Today is the feast day of Saint Paschal Baylon. Ora pro nobis.
by Fr. Francis Xavier Weninger, 1876
St. Paschal Baylon, a lay-brother of the celebrated Franciscan Order, was born in Spain, in the kingdom of Valencia, on Pentecost Sunday, 1340. He had hardly reached boyhood, when he was already employed in watching the herd, as his parents were too poor to allow him to learn a trade. In this occupation, so looked down upon by the world, Paschal remained until he took the habit, but so innocent and pious was his life, that he never stained his soul with a mortal sin. He was such an enemy to cursing, lying, unchaste conversation, and licentious songs, that he would not endure these sins in others, but most earnestly endeavored to reform those addicted to them. He took the utmost care that the cattle entrusted to him should not damage the fields and meadows of others, and when he perceived that, withou his fault, such had been the case, he made good the damage out of his own wages, or by his labor. He never took the least thing out of the gardens or vineyards, as was so frequently done by others of his station. One day the chief herdsman requested Paschal to bring him some grapes from a neighboring garden that he might appease his thirst. The pious youth refused to do so on account of its being a sin, an offence done to God. When the chief herdsman pressed him with threats, he said fearlessly: “The grapes do not belong to us, and I will sooner let myself be torn to pieces than take the least of what belongs to another, as it is a sin,” so great was the Saint’s horror of sin.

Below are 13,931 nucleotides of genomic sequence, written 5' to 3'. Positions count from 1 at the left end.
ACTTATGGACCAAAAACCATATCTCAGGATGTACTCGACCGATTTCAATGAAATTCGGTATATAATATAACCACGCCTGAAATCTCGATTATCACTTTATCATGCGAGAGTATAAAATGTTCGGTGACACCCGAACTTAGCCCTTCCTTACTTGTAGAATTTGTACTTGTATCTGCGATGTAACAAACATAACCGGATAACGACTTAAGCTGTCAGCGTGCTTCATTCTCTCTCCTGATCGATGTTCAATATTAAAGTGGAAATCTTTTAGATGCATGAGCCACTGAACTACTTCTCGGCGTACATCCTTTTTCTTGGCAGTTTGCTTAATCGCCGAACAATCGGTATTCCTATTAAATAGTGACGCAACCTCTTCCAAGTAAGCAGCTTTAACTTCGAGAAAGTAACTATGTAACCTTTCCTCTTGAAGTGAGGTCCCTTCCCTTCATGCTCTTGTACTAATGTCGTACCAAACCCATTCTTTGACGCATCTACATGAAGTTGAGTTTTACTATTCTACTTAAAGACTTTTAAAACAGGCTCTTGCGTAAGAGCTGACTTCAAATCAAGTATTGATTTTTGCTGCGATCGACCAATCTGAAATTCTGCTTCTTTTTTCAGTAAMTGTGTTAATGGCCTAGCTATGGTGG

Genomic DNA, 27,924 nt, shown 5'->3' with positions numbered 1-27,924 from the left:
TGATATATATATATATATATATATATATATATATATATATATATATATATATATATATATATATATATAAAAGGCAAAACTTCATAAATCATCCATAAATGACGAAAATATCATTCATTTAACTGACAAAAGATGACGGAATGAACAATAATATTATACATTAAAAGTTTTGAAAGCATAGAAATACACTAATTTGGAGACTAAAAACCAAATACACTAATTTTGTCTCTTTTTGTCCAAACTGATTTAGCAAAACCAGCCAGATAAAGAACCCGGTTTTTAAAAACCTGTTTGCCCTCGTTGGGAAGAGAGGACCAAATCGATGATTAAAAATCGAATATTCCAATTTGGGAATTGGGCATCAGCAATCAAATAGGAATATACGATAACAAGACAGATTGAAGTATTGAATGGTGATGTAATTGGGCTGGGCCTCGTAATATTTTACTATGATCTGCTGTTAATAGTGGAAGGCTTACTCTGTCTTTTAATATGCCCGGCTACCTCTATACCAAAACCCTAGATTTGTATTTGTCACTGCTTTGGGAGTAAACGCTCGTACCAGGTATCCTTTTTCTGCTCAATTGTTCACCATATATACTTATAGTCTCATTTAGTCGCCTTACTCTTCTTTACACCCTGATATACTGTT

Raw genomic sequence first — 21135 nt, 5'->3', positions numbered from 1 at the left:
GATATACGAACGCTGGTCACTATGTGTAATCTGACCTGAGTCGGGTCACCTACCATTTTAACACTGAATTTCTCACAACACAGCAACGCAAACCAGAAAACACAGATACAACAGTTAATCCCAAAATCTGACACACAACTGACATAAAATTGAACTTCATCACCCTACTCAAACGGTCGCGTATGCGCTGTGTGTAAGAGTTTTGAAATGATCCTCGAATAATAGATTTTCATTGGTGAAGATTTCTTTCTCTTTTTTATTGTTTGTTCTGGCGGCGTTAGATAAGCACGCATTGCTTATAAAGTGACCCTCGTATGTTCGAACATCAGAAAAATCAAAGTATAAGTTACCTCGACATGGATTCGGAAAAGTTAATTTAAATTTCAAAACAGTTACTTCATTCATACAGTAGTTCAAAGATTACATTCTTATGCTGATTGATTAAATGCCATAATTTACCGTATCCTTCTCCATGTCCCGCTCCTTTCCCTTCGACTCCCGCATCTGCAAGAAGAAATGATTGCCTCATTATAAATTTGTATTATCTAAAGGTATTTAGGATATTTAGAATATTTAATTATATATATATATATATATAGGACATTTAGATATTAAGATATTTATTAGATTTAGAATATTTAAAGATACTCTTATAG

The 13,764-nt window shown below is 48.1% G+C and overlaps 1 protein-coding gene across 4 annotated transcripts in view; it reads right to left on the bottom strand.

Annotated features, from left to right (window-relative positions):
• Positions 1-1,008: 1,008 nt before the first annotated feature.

Not less was his desire to do good, and he loved prayer much more than all the pleasures of youth. He went frequently to a chapel which stood in the field, or to some church, to worship there the most holy Sacrament, and to honor the Blessed Virgin. As he had, however, not many opportunities for this, he cut an image of the Divine Mother on the top of his shepherd’s staff with a cross above it. This staff he placed in the ground, knelt before it and said his prayers with great devotion. How agreeable this must have been in the sight of the Most High, became manifest from the fact that he wrought miracles with this staff; for as often as Paschal desired to refresh his thirsty companions, the other shepherds, he struck his staff into the earth and immediately there flowed, a spring of the clearest water. In the twentieth year of his age, God called him by a visible apparition of St. Francis and St. Clare to enter into religion. The gentleman, however, of whose herd he took care, had so much affection and esteem for him, that he determined to adopt him as his son and make him heir of his large fortune. He disclosed this determination to him, but Paschal allowed nothing to prevent him from fulfilling his vocation, and rejected all earthly goods from a desire to gain so much more surely the treasures of heaven.